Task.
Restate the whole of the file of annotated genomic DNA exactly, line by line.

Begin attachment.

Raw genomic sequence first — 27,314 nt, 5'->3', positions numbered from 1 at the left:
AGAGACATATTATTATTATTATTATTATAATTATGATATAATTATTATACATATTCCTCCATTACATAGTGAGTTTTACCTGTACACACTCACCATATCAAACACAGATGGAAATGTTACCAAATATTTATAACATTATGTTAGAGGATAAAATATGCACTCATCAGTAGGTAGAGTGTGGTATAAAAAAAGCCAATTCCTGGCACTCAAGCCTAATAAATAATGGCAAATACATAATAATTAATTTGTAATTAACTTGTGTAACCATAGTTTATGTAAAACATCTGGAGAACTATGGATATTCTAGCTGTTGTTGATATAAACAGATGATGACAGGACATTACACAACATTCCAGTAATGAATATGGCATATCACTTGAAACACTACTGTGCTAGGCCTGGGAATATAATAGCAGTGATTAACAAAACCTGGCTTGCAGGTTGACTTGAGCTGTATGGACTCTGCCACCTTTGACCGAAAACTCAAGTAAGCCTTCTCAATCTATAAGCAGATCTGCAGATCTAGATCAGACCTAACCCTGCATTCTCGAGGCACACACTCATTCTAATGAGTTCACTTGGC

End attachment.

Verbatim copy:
Raw genomic sequence first — 27,314 nt, 5'->3', positions numbered from 1 at the left:
AGAGACATATTATTATTATTATTATTATAATTATGATATAATTATTATACATATTCCTCCATTACATAGTGAGTTTTACCTGTACACACTCACCATATCAAACACAGATGGAAATGTTACCAAATATTTATAACATTATGTTAGAGGATAAAATATGCACTCATCAGTAGGTAGAGTGTGGTATAAAAAAAGCCAATTCCTGGCACTCAAGCCTAATAAATAATGGCAAATACATAATAATTAATTTGTAATTAACTTGTGTAACCATAGTTTATGTAAAACATCTGGAGAACTATGGATATTCTAGCTGTTGTTGATATAAACAGATGATGACAGGACATTACACAACATTCCAGTAATGAATATGGCATATCACTTGAAACACTACTGTGCTAGGCCTGGGAATATAATAGCAGTGATTAACAAAACCTGGCTTGCAGGTTGACTTGAGCTGTATGGACTCTGCCACCTTTGACCGAAAACTCAAGTAAGCCTTCTCAATCTATAAGCAGATCTGCAGATCTAGATCAGACCTAACCCTGCATTCTCGAGGCACACACTCATTCTAATGAGTTCACTTGGC